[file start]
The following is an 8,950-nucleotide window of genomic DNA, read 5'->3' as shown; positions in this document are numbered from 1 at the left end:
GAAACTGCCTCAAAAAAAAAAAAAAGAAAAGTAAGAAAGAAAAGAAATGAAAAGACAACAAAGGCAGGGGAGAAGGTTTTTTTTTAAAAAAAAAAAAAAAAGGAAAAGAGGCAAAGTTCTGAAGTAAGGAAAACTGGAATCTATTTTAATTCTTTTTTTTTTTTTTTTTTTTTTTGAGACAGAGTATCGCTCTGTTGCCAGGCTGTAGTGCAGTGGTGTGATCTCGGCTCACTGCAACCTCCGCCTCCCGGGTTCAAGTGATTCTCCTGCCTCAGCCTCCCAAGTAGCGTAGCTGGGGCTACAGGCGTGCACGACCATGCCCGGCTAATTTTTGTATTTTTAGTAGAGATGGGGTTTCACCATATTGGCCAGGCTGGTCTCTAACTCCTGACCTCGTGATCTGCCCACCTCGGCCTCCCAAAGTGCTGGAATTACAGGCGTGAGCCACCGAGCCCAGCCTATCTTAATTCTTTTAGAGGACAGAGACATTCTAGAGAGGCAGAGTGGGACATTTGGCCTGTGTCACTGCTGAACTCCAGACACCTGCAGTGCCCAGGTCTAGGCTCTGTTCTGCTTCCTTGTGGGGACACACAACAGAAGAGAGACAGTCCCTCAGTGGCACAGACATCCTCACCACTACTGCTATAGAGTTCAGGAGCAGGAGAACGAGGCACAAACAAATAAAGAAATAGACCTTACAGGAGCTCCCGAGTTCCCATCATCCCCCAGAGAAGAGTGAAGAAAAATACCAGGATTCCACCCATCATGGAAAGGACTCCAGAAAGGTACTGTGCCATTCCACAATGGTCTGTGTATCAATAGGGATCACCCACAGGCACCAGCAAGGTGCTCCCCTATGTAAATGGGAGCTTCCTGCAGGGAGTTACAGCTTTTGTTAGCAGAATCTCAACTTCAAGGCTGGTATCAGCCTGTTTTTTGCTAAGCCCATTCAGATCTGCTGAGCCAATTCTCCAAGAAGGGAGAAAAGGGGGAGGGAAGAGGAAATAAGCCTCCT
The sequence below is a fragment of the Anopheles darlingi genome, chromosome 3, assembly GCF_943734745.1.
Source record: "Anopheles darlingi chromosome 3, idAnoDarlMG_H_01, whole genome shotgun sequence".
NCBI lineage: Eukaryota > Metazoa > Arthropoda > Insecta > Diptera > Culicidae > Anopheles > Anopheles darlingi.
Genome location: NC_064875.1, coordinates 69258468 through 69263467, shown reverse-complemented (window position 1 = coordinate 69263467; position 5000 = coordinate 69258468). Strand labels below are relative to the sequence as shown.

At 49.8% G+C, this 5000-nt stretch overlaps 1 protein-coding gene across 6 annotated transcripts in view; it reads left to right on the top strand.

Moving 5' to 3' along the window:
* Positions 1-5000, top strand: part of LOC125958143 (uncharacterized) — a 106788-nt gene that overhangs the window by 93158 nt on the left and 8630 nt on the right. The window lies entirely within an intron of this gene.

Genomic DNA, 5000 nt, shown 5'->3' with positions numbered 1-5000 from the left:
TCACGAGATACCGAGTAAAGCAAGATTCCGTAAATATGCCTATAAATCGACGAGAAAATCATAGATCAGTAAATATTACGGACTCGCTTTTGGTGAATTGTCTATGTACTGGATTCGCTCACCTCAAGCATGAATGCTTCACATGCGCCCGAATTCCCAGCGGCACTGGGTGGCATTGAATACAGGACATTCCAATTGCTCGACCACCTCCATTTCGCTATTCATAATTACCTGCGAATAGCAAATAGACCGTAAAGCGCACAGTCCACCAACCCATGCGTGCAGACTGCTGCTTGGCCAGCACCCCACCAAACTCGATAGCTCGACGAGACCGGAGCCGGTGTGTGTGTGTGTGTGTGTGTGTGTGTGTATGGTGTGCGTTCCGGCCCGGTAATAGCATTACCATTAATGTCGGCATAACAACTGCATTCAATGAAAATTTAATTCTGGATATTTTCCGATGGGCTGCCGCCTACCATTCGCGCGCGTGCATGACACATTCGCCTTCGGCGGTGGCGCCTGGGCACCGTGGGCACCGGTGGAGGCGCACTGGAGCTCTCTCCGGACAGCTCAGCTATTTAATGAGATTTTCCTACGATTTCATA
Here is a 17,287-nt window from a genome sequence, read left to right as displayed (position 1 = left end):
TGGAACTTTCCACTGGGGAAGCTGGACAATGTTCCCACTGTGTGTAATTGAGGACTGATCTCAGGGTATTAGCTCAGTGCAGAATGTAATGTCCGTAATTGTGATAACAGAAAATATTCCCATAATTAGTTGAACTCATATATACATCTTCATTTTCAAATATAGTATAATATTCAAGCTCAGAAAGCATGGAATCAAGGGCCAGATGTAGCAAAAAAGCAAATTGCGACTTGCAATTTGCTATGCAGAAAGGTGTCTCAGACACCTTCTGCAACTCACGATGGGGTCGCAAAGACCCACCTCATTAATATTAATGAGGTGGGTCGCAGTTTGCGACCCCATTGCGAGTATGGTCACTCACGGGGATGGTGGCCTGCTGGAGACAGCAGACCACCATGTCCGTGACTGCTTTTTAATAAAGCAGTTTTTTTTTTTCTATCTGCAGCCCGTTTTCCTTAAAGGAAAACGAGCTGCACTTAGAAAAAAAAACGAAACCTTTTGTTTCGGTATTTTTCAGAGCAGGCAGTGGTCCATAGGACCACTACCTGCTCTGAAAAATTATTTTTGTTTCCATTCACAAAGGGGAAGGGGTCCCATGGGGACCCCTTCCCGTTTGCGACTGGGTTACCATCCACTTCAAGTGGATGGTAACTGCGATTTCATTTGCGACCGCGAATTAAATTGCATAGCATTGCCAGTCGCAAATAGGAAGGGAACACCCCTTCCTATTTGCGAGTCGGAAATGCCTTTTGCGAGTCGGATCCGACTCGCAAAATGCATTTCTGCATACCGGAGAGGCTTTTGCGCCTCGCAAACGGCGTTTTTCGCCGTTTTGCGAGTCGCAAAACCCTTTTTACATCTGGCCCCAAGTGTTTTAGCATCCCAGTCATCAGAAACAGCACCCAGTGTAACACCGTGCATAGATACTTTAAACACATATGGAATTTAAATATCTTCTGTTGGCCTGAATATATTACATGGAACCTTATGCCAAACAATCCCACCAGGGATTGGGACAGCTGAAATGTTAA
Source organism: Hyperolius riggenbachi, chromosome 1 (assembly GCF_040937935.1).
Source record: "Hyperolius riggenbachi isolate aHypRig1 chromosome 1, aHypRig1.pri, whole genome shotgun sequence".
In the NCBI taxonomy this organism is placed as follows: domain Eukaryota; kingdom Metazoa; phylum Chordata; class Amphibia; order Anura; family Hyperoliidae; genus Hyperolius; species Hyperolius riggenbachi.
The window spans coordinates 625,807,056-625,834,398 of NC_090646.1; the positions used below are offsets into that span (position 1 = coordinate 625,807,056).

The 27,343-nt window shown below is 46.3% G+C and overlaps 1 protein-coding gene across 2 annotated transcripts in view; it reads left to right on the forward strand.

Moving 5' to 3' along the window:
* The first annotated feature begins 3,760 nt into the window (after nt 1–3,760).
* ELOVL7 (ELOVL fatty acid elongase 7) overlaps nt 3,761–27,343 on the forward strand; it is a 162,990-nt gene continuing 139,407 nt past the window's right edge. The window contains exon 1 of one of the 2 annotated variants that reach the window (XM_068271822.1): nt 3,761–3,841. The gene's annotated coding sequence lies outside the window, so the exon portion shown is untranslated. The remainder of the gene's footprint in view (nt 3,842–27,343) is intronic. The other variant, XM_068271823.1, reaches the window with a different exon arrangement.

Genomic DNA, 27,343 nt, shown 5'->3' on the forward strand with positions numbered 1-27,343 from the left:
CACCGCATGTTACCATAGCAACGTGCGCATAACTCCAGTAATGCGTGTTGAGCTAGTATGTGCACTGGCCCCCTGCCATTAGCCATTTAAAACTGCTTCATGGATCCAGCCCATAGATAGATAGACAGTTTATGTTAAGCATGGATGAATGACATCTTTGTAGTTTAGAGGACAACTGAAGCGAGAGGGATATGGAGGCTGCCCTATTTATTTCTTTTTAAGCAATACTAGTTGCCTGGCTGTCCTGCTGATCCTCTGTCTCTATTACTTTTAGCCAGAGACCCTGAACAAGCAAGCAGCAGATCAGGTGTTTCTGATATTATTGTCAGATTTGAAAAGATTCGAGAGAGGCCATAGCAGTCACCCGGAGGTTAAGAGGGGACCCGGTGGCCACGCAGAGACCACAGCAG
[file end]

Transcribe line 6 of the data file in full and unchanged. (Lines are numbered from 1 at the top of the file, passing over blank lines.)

Genome location: NC_064875.1, coordinates 69258468 through 69263467, shown reverse-complemented (window position 1 = coordinate 69263467; position 5000 = coordinate 69258468). Strand labels below are relative to the sequence as shown.